The workplace dynamic and culture is rapidly changing. For the first time ever, four generations of employees are working side by side and organizations must now learn how to manage and train these distinctively different workers.
At Inno-Versity, we believe it is essential to develop customized training so that all age groups are represented. We understand each generation has their own unique learning style. Good training considers the variety of learners, encourages the development of desirable behaviors and clearly conveys expectations in order to motivate all employees.
As Baby Boomers begin to reach the twilight of their career and Generation X and Y are moving into upper management, Millennials are struggling to understand where they fit within the corporate structure.
Here are some key understandings about Millennials:
- Millennials will make up as much as 75% of the U.S. workforce by 2025
- Millennials account for more than $1 trillion in U.S. consumer spending
- 87% of Millennials disagreed with the statement that “money is the best measure of success,” compared to about 78% of the total population
- 64% of Millennials would rather make $40,000 a year at a job they love than $100,000 a year at a job they think is boring
- 63% of Millennials want their employer to contribute to social or ethical causes they felt were important
When developing training specifically aimed at the Millennial workforce, we have some key goals in mind at Inno-Versity. We want to bridge the generation gap, develop and implement training that resonates with Millennials, and create a culture that attracts and cultivates young talent, which leads to growth and management opportunities. We understand that training must be available in a variety of formats geared toward that unique Millennial learning style.
Just what is their style? We have found the best way to connect with this generation is to develop training that is compatible with the technology that they are currently using. Highly visual infographics and video with short bursts of copy is a must. We also find that Millennials like and need feedback, explicated expectations, ongoing training and validation. And finally, it is especially important with this group to make sure the content is relevant to their job and ties directly back to a task or matrix within your organization.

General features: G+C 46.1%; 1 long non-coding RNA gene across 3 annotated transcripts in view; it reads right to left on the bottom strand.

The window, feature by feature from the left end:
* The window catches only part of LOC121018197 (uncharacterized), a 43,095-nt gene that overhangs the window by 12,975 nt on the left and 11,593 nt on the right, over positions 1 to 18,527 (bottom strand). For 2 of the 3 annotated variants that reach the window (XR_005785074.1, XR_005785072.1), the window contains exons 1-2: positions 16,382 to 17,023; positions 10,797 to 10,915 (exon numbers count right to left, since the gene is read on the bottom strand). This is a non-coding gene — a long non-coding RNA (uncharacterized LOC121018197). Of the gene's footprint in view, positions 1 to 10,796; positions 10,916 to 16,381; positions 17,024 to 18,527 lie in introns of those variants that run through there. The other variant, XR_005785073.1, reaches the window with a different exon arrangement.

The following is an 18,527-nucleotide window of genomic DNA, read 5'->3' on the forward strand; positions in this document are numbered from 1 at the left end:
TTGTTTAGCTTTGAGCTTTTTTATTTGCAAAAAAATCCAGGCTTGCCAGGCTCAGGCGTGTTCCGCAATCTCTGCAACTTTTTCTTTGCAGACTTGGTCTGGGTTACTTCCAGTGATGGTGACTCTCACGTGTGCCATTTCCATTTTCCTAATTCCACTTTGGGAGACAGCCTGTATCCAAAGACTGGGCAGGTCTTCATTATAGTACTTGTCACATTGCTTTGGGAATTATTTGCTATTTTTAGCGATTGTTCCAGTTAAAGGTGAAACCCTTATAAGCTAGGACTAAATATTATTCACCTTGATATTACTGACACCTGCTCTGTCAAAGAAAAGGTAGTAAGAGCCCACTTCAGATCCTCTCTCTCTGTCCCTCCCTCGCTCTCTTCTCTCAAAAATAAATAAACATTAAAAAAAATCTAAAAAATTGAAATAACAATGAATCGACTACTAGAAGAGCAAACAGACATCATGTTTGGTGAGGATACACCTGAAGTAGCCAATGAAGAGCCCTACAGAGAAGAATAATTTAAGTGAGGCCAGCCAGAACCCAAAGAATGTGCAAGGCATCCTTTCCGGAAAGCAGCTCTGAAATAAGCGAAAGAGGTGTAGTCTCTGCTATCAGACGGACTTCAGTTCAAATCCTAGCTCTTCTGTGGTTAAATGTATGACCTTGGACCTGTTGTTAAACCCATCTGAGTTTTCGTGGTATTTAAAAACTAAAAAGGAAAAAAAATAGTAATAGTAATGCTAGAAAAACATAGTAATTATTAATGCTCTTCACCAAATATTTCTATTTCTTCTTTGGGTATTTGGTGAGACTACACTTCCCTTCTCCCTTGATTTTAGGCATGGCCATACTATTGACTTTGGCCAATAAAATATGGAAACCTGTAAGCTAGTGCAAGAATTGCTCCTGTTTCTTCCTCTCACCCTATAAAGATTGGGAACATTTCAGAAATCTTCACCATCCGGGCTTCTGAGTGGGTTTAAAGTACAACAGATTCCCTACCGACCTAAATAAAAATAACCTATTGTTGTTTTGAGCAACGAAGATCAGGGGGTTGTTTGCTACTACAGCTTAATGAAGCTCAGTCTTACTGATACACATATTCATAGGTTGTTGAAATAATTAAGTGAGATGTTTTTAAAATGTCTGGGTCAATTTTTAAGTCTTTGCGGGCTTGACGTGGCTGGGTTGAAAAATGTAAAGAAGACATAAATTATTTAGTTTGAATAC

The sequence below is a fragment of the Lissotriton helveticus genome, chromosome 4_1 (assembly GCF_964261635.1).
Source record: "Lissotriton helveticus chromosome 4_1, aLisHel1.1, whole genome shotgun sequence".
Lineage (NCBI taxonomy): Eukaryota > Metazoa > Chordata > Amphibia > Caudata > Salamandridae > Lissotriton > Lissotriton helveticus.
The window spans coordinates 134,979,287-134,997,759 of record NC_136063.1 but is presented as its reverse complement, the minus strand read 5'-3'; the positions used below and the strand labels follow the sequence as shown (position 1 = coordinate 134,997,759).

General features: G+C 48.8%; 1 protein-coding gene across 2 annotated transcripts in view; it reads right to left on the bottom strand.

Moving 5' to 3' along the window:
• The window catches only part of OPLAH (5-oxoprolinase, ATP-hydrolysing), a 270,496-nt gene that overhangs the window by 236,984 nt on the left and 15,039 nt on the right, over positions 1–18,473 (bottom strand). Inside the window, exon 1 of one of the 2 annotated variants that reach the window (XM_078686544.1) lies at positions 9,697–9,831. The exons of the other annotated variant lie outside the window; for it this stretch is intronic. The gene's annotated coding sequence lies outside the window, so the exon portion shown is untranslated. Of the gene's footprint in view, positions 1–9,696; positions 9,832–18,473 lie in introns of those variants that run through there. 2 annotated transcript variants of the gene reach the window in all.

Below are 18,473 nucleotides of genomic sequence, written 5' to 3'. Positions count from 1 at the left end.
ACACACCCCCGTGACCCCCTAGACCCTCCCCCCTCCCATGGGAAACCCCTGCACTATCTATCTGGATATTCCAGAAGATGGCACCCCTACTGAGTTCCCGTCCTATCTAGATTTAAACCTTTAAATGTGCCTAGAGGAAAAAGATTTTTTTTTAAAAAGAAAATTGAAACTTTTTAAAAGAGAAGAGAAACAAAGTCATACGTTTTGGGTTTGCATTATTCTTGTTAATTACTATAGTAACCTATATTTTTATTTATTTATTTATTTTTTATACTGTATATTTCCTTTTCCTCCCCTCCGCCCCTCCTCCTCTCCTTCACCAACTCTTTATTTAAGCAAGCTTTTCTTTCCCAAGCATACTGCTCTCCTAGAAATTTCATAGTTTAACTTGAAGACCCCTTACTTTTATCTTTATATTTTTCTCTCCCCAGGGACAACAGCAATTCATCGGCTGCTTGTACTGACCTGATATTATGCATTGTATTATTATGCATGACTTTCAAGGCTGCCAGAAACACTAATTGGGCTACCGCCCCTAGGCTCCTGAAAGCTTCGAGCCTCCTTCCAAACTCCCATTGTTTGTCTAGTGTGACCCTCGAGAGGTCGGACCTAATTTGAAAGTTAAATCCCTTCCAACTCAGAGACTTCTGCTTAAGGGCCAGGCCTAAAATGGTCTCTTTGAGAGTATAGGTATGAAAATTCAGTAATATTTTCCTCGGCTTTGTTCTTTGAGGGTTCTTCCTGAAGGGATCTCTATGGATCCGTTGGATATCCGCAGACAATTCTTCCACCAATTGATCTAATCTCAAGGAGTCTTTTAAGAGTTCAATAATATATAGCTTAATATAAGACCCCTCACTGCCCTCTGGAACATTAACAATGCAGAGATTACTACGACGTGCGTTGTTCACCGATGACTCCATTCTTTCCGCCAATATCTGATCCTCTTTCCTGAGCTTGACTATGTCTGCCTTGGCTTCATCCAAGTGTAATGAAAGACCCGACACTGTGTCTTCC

Inno-Versity recently released a podcast with Kristen Hadeed. Kristen, a Millennial herself, owns Student Maid and employs many Millennials in her organization. Kristen is an amazing woman and her leadership skills and business savvy are top-rate. Her ability to encourage both Millennials and corporate clients is superb. Plus, she’s a lot of fun! We are pleased to call her a friend of Inno-Versity.
Kristen’s blog offers many ideas and suggestions about Millennials in the workplace.
Here are five of our favorites:
- Invest in People: A Temporary Solution. “I’m proud to say that we have flipped the term “temporary worker” on its head. We use it as a motivator for success. We instill our staff members with passion, pride and determination. People feel good about working for a company that cares for and empowers its employees. At the core of our culture is preparing employees for success in the real world.”
- Say no when you need to: Yes, You Can Say No. “I am often asked, “How do you do it all?!” like I’m a superhero or something. I wish I could say I have cool Wonder Woman powers, like the ability to stop time and interruptions until I get a task done, but I don’t. I have just learned how to say, “No!” Because we are human and compassionate people, we feel bad about letting others down and hurting their feelings. It took me a long time to realize this, but the fact is, if you don’t say “no” and you truly aren’t interested in what that person is selling or asking, you are hurting them more in the long run when you aren’t direct. Your time is valuable, and so is theirs.”
- Hold people and yourself accountable: Leadership Secret: Tough Love “All great leaders know that accountability is key, but the best leaders know that the goal is to make people better. Guess what this means? Confronting issues head on, pointing out bad habits and having the most uncomfortable conversations in the world—this is tough love, and to be a successful leader, you better start doing it. When people make promises and don’t follow through, and when they have bad habits—you’ve got to tell them. Why? If you don’t, no one else will, and their behavior will become repetitive. When you don’t hold the people you’re leading accountable and avoid all conflict, you’re actually being extremely destructive to their growth.”
- Delegate: Stop Micromanaging “When you put your blood, sweat and tears into the work you do, it can be scary to relinquish control. The fact of the matter is if you can’t trust your people, then who can? Delegation is a hard skill to master, but it is absolutely essential and will instill a sense of autonomy in your employees. It is the only way that your employees will take ownership of the work they do, and it is instrumental to your success even more than it is to theirs.”
- Keep your promises: Promises Kept “So remember, under promise and over deliver. Always. And while you’re at it, look for other business principles you use every day that can make you more successful in your personal life.”
If you are interested in learning more about working with Millennials or need training that accommodates your changing workplace landscape, let’s talk. We’ll help you create the perfect customized training program.
Source for the Millennial stuff. http://www.brookings.edu/blogs/brookings-now/posts/2014/06/11-facts-about-the-millennial-generation
All Blog quotes from Kristen’s Blog: http://kristenhadeed.com/blog/